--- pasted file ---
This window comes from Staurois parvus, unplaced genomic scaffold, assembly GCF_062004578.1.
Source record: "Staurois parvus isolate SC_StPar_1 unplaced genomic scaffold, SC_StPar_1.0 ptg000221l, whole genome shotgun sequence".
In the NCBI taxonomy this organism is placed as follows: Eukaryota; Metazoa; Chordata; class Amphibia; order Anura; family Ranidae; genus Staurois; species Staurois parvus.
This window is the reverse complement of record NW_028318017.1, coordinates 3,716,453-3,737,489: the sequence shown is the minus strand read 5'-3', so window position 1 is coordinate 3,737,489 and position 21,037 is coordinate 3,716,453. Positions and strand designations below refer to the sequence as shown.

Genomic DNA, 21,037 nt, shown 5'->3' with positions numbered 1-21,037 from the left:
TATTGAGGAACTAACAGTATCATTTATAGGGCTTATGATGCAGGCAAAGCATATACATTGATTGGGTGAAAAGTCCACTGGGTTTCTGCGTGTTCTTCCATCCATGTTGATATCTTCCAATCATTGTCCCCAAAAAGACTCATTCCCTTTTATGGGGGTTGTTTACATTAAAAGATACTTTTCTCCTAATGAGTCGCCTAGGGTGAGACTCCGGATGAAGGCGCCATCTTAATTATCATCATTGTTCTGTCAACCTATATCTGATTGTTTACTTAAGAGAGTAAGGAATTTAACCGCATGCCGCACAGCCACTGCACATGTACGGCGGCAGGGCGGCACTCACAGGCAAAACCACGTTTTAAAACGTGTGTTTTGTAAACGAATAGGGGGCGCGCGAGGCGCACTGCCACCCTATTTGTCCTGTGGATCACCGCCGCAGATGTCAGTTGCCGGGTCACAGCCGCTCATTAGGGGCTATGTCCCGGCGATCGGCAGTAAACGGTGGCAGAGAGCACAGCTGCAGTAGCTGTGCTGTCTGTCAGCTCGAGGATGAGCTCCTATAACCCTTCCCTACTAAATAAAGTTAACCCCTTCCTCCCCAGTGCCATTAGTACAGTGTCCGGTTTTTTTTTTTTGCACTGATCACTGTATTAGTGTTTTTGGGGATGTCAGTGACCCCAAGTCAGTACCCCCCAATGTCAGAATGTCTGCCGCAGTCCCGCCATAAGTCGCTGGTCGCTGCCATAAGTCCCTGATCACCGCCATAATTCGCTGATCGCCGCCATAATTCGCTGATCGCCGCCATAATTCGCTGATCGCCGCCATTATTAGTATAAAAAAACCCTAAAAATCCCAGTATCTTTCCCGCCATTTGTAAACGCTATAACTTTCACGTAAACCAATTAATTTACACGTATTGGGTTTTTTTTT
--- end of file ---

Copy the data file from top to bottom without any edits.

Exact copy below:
This window comes from Staurois parvus, unplaced genomic scaffold, assembly GCF_062004578.1.
Source record: "Staurois parvus isolate SC_StPar_1 unplaced genomic scaffold, SC_StPar_1.0 ptg000221l, whole genome shotgun sequence".
In the NCBI taxonomy this organism is placed as follows: Eukaryota; Metazoa; Chordata; class Amphibia; order Anura; family Ranidae; genus Staurois; species Staurois parvus.
This window is the reverse complement of record NW_028318017.1, coordinates 3,716,453-3,737,489: the sequence shown is the minus strand read 5'-3', so window position 1 is coordinate 3,737,489 and position 21,037 is coordinate 3,716,453. Positions and strand designations below refer to the sequence as shown.

Genomic DNA, 21,037 nt, shown 5'->3' with positions numbered 1-21,037 from the left:
TATTGAGGAACTAACAGTATCATTTATAGGGCTTATGATGCAGGCAAAGCATATACATTGATTGGGTGAAAAGTCCACTGGGTTTCTGCGTGTTCTTCCATCCATGTTGATATCTTCCAATCATTGTCCCCAAAAAGACTCATTCCCTTTTATGGGGGTTGTTTACATTAAAAGATACTTTTCTCCTAATGAGTCGCCTAGGGTGAGACTCCGGATGAAGGCGCCATCTTAATTATCATCATTGTTCTGTCAACCTATATCTGATTGTTTACTTAAGAGAGTAAGGAATTTAACCGCATGCCGCACAGCCACTGCACATGTACGGCGGCAGGGCGGCACTCACAGGCAAAACCACGTTTTAAAACGTGTGTTTTGTAAACGAATAGGGGGCGCGCGAGGCGCACTGCCACCCTATTTGTCCTGTGGATCACCGCCGCAGATGTCAGTTGCCGGGTCACAGCCGCTCATTAGGGGCTATGTCCCGGCGATCGGCAGTAAACGGTGGCAGAGAGCACAGCTGCAGTAGCTGTGCTGTCTGTCAGCTCGAGGATGAGCTCCTATAACCCTTCCCTACTAAATAAAGTTAACCCCTTCCTCCCCAGTGCCATTAGTACAGTGTCCGGTTTTTTTTTTTTGCACTGATCACTGTATTAGTGTTTTTGGGGATGTCAGTGACCCCAAGTCAGTACCCCCCAATGTCAGAATGTCTGCCGCAGTCCCGCCATAAGTCGCTGGTCGCTGCCATAAGTCCCTGATCACCGCCATAATTCGCTGATCGCCGCCATAATTCGCTGATCGCCGCCATAATTCGCTGATCGCCGCCATTATTAGTATAAAAAAACCCTAAAAATCCCAGTATCTTTCCCGCCATTTGTAAACGCTATAACTTTCACGTAAACCAATTAATTTACACGTATTGGGTTTTTTTTT